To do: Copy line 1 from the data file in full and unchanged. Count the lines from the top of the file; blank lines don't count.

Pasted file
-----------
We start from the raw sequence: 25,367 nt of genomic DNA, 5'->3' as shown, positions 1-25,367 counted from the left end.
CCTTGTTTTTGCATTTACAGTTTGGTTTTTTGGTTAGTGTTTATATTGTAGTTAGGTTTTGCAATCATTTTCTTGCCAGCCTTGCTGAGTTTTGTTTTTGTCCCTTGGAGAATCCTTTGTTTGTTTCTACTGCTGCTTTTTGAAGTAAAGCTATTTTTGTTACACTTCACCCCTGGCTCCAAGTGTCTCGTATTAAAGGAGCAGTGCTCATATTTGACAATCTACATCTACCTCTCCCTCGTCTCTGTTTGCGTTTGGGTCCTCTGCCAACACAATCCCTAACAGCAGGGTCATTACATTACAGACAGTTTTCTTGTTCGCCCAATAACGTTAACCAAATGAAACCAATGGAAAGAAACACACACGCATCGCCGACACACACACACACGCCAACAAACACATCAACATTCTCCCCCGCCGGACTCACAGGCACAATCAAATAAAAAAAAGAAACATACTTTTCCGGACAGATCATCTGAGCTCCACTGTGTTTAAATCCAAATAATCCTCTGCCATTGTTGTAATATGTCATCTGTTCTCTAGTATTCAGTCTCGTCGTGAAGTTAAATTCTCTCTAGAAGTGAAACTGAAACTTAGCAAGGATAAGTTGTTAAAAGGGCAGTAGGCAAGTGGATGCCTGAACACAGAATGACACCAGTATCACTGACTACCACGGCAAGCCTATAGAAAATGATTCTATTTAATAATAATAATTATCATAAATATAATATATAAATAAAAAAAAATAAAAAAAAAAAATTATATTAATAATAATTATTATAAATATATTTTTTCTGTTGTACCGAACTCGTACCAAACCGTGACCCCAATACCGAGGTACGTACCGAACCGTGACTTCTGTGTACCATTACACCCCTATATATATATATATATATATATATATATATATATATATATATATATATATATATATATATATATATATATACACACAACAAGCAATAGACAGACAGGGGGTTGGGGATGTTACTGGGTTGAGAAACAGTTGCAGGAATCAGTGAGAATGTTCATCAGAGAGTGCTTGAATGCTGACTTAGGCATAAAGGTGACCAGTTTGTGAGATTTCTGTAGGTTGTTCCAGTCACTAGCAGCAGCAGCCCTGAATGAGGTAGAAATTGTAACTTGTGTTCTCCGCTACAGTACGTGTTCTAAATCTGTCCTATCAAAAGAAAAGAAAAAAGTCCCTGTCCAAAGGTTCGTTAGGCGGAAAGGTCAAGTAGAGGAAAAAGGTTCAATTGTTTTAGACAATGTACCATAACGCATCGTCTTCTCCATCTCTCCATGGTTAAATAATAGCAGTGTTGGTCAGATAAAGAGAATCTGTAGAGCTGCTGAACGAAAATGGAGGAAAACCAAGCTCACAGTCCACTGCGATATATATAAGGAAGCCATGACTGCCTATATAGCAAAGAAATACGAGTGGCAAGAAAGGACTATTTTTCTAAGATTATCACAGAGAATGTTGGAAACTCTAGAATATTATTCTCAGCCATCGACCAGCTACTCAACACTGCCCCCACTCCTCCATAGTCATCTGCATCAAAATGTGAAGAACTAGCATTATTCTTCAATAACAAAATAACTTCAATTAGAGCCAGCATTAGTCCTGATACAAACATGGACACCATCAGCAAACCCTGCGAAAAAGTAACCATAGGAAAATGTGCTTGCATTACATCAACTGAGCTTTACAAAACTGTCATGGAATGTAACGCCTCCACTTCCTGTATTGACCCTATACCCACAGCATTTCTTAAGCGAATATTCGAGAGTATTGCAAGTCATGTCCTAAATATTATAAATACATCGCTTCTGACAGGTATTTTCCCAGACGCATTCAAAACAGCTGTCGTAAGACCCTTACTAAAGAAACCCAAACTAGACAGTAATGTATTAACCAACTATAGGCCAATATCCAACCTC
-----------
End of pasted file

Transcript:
We start from the raw sequence: 25,367 nt of genomic DNA, 5'->3' as shown, positions 1-25,367 counted from the left end.